The Food and Drug Administration (FDA) approved an emergency diagnostic test to detect the presence of the Middle East respiratory syndrome coronavirus (MERS-CoV). After killing at least 45 people, the Centers for Disease Control and Prevention (CDC) requested the test to detect the disease before it becomes a public threat in the United States.

MERS is a viral respiratory illness that was first reported in Saudi Arabia September 2012. Since then there have been a total of 82 cases, 66 of which are in Saudi Arabia Other known cases were reported in France, Italy, Jordan, Qatar, Tunisia, the United Kingdom, and the United Arab Emirates. There have been no known cases in the United States, but the CDC is working with partners to better understand the risks, source, and transmission of the virus to inform prevention.

On July 5, the test was issued as an emergency use authorization. Preemptive measures, both in the U.S. and abroad, are deemed necessary against MERS as it, "poses a significant potential for a public health emergency," according to the FDA.

As a member of the coronavirus family, the pathogen is similar to the severe acute respiratory syndrome (SARS), a virus that created global panic in 2003 when it infected over 8,000 people worldwide. Of these cases, almost 800 of them died. Most concerning to the public is the lack of information about the virus. SARS killed approximately one tenth of those infected, while MERS thus far has killed more than half of those it infects.

The outbreak has prompted international health experts to meet to discuss precautionary measures. The ease with wihch the virus moves from person-to-person and potentially objects-to-person poses a great threat to people in hospitals. SARS spread similarly through healthcare environments, but the transmission of MERS remains a mystery. Some scientists suspect that MERS travels more broadly through the air, while some suspect it is transmitted by respiratory droplets produced by a person's cough or sneeze onto another person or object. The most common symptoms exhibited by people infected with MERS are flu-like coughing and breathing difficulties, which can progress to sudden kidney failure.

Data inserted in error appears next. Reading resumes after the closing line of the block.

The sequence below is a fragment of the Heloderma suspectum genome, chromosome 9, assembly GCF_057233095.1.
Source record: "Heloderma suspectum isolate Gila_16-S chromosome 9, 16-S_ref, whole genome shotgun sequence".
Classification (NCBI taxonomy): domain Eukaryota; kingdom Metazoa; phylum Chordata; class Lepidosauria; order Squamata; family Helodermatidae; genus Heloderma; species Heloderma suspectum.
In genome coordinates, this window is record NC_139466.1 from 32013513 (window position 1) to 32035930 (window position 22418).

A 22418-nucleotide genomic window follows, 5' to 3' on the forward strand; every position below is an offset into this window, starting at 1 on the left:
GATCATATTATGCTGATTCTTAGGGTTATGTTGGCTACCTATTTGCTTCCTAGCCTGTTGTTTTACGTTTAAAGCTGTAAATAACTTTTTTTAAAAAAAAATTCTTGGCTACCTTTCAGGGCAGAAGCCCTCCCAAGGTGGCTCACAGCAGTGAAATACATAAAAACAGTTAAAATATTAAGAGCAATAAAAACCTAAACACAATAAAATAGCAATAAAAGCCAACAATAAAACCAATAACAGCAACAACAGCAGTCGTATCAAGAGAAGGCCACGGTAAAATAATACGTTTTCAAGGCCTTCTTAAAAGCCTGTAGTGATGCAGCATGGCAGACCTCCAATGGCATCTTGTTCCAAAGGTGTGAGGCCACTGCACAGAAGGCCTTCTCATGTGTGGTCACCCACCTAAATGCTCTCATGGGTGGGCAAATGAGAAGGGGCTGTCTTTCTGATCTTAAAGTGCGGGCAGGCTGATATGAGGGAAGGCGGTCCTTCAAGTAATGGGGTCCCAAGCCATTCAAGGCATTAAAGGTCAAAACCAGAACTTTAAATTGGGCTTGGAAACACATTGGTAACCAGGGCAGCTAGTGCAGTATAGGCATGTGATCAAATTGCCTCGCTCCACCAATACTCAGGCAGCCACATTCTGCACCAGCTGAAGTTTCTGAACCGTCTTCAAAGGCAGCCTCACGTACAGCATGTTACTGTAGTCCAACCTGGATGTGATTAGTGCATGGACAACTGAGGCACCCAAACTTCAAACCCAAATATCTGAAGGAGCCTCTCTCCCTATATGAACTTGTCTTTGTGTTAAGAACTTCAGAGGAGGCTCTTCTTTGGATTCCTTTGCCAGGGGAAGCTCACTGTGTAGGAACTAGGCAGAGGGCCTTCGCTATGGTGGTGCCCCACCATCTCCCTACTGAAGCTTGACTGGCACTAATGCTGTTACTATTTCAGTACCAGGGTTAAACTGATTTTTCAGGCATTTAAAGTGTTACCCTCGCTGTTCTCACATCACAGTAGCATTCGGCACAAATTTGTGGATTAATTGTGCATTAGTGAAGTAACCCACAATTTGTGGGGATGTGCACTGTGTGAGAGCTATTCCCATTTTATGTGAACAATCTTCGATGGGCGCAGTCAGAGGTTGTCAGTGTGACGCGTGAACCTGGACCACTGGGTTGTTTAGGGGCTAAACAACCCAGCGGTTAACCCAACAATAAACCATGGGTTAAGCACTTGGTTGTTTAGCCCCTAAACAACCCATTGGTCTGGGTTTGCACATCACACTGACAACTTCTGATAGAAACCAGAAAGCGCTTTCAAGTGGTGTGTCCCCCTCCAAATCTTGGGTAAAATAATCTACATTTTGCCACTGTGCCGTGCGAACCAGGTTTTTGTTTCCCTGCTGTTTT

"In the coming months, the U.S. health-care system might be called upon to provide care to patients infected with MERS-CoV. Front-line providers and healthcare organizations should be prepared to care for MERS_CoV patients as part of routine operations," the CDC warns.

Even though it hasn't spread to the U.S., hospital and major healthcare organizations are preparing for the worst and ready to give aid where it is needed worldwide.

Of pressing concern are Muslim pilgrims who are traveling to Mecca's sacred mosque for religious pilgrimage. The Saudi Ministry of Health announced travel warnings for pregnant women, children, the elderly, and people suffering form chronic illnesses of the heart, kidneys, and respiratory system. While millions of Muslims made the trip last year, the level of risk cannot be evaluated due to the lack of knowledge about how MERS is transmitted.

"As long as [MERS] is around, it has every opportunity at the genetic roulette table to turn into something more dangerous," Michael Osterholm, an infectious disease expert at the University of Minnesota, told Fox News